Dick Patrick wrote from 1986 until 2010 for USA Today. I have been lucky enough to have Dick write for American Track & Field since 2003. That was the work of our editor, James Dunaway. This piece was originally done for American Track & Field XC Yearbook 2010, which is in the mail to our 35,000 readers. Note that we will have a digital version up on RBR later this week.
Dick Patrick has a lot to say in this one. Read it, take a run, and read it again. Our sport is at a cross roads. Let’s view this process with some common sense.
Here’s a prediction about USA Track & Field’s near future: No matter who succeeds Doug Logan–male or female, from within the sport or from the outside–U.S. athletes will continue to win the medals race at the Olympics and world championships. Meanwhile, conflict will continue between the board and CEO and among the CEOand the sport’s various constituencies.
Currently the U.S. Olympic movement appears dysfunctional, which may be inevitable in organizations run by volunteers. The USOC goes through executives like they’re coaches for a losing NFL franchise. National federations do the same thing, though USATF was immune to
that condition for a long time. Logan lasted just more than two years as the successor to Craig Masback, miler turned marketer with a legal and television background, who ran the organization for 11 years. He helped orchestrate the overthrow of Ollan Cassell, who headed track and field for four decades through three organizational name changes–the Amateur
Athletic Union, The Athletics Congress and USATF. Two leaders in 40-plus years is stability, though critics complained of inbreeding.
When Logan arrived, some hailed his outsider status–head of Major League Soccer for three years, entertainment executive–as an asset. He would bring some outside professionalism to a sport steeped in tradition and politics. It didn’t happen. He alienated too many groups either with his policies or his perceived abrasiveness.
By the end, there was hostility between the 15-member board and Logan, who trimmed the size of the group under a USOC mandate. Logan, who could earn as much as $2 million for the remaining two years on his contract, referred to the board as circus clowns to the New York Times. In a interview with Running Times, he said, “Despite their inflated sense of selves, the board is weak. We reduced the quantity of members without improving the quality. Volunteer committees still have too much control over essential elements of the business. And, for too many people in the sport, it is more important that they control it rather than it be good or prosperous.”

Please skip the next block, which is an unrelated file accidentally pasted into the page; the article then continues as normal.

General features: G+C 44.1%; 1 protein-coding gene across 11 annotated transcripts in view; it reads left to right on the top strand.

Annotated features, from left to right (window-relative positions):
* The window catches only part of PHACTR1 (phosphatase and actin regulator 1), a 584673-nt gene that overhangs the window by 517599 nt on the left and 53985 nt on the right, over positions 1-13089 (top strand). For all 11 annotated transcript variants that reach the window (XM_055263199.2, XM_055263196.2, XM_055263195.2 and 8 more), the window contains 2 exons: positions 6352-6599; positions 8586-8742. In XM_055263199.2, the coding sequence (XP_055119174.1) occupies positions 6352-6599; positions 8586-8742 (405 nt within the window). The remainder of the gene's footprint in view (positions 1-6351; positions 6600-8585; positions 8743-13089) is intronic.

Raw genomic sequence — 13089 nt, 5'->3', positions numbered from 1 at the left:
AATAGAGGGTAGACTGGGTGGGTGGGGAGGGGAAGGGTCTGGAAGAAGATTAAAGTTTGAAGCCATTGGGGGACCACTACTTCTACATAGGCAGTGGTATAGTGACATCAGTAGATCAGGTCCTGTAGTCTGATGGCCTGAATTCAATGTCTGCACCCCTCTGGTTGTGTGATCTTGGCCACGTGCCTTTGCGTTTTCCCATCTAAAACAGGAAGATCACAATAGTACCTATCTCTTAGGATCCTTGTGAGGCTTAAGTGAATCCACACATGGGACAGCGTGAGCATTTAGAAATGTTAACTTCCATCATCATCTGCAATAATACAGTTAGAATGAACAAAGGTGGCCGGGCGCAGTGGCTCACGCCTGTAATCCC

His successor should stick to fundamentals, keep it simple. Get and maintain sponsors, not so easy in a depressed economy. Then get the money to athletes, especially to emerging stars who need financial help to bridge the gap between the college years and professionalism. Foster a system that will develop talent. Educate coaches. Increase the knowledge of those at the grassroots level. Help those at higher levels, especially in technical events such as the throws and jumps, areas where the U.S. has dominated in the past but now sometimes struggles.
Get the sport on TV. Keep the presence of domestic meets. Get the Golden League a U.S. presence so fans can get to know the sport’s top stars, both U.S. and international. The U.S. has the largest and most comprehensive development program in the world–the school system from middle school to high school to college. Support and increase the athletes and coaches who make that possible.
The rest will take care of itself.
Good luck to whomever gets the job.
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